Mira’s been asking me what my favorite movie is. I’m not sure that I have one, but certainly one that makes the top ten is Apollo 13. It isn’t that I think it’s necessarily the greatest movie ever made, but it’s a movie that has grabbed me in the gut every time I’ve seen it. And I’ve seen it many times—more than probably any other movie.
See, I wanted to be an astronaut when I grew up. As a kid, I liked playing astronaut much better than any of the other games—cowboys and Indians [sic], cops and robbers, tornado, Lewis and Clark, war. When I doodled in workbooks in school, I was drawing spaceships and space food and space suits. I had every intention of growing up to be an astronaut in the Apollo space program.
Thing is, I got distracted along the way. See, I also wanted to be Johnny Cash when I grew up. Never mind that somebody already had that gig. I had every intention of learning guitar and developing my baritone and being Johnny Cash.
Thing is, I got distracted along the way. See, I always wanted to play horn, and starting in fifth grade I finally got to start horn lessons, and before you know it, I was practicing pretty much all the time, going to orchestra camps, playing solos and ensembles for contest, driving forty miles each way every Wednesday night for symphony practice… I had every intention of becoming a professional horn player.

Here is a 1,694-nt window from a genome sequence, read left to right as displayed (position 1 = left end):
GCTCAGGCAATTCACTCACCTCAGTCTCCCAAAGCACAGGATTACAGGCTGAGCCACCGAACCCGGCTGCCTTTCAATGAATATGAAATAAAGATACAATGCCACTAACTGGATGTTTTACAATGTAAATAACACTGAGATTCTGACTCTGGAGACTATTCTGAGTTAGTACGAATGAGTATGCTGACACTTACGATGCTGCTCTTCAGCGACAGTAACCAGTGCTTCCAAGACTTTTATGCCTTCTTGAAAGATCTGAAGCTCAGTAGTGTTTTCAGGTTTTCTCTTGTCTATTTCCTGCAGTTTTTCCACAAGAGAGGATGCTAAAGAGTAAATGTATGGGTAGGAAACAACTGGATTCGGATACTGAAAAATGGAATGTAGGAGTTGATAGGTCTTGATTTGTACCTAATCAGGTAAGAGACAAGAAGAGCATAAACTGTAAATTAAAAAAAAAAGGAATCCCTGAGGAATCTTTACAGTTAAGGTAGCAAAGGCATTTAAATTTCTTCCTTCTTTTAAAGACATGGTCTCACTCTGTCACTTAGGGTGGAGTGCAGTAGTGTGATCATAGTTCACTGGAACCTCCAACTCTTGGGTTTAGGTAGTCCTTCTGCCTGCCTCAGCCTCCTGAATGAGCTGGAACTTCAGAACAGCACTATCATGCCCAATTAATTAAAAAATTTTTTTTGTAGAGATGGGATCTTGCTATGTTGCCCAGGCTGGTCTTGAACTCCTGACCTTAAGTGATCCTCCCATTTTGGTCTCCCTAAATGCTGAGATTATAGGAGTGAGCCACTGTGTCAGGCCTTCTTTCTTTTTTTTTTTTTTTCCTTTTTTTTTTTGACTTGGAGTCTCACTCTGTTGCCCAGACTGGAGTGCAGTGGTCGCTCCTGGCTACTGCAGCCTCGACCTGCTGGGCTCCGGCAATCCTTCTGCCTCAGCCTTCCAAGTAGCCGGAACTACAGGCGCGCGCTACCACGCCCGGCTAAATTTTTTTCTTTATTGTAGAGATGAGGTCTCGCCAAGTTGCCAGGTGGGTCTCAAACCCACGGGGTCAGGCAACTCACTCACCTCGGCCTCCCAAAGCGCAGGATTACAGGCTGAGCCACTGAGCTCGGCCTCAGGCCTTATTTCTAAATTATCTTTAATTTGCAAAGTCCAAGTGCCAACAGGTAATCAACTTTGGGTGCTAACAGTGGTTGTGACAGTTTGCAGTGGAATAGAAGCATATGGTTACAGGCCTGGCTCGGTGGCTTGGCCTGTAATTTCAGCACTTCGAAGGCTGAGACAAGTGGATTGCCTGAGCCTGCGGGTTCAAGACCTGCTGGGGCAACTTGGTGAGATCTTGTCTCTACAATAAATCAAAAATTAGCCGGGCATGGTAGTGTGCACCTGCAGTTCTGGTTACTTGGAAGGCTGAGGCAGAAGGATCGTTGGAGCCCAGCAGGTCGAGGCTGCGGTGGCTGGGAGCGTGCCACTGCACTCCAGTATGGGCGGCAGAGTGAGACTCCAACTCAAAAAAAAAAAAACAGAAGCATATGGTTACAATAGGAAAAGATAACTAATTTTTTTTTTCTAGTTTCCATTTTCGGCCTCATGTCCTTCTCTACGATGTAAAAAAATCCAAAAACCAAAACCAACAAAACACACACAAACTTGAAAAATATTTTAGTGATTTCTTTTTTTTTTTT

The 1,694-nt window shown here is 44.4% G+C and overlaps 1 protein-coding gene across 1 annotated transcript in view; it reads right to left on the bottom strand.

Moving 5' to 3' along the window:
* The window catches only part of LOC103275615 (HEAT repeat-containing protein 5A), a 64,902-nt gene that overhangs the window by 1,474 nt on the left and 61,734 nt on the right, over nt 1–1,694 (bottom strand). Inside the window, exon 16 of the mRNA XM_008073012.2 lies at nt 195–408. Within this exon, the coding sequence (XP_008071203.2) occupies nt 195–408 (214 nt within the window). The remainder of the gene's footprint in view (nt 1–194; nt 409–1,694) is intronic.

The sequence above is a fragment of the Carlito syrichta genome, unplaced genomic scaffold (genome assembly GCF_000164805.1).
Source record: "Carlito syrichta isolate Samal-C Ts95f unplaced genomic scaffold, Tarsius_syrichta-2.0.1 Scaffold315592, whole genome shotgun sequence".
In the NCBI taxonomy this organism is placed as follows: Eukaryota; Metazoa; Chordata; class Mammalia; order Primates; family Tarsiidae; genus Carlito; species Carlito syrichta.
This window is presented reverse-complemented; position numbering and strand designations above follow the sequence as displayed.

And that one I remembered to do. Forgot about becoming an astronaut.
Until Apollo 13 came out. And here’s the funny thing—I read part of a New York Times review of the movie before I saw it. The review mentioned the tragic launchpad fire that killed all three astronauts in the Apollo 1 mission before going on to describe the events of Apollo 13. But people were talking, things were going on, and I didn’t read any of it correctly, so when I watched the movie, I kept waiting for the part where they all died. When they lose radio contact during re-entry and don’t get contact back for a full minute past the expected time, I figured that’s when they all finally died—after so much incredible heroism in the ship and on the ground—and I could not believe that a modern blockbuster movie was going to build and build and build to such a bummer of a conclusion.
And then the radio crackled back to life, the parachutes came on screen, and nobody in Mission Control felt more jubilation than I did. Unlike the guys in Mission Control, after all, I actually knew they didn’t make it; they all still had hope.
That’s when I remembered I want to be an astronaut when I grow up. I still do, but they killed the Apollo program, and now they’ve killed the space shuttle program. The space program is one of the most exciting things humanity has managed to do, but it’s not important?
Would that I were playing a kaddish for the small-minded politicians who don’t get it instead.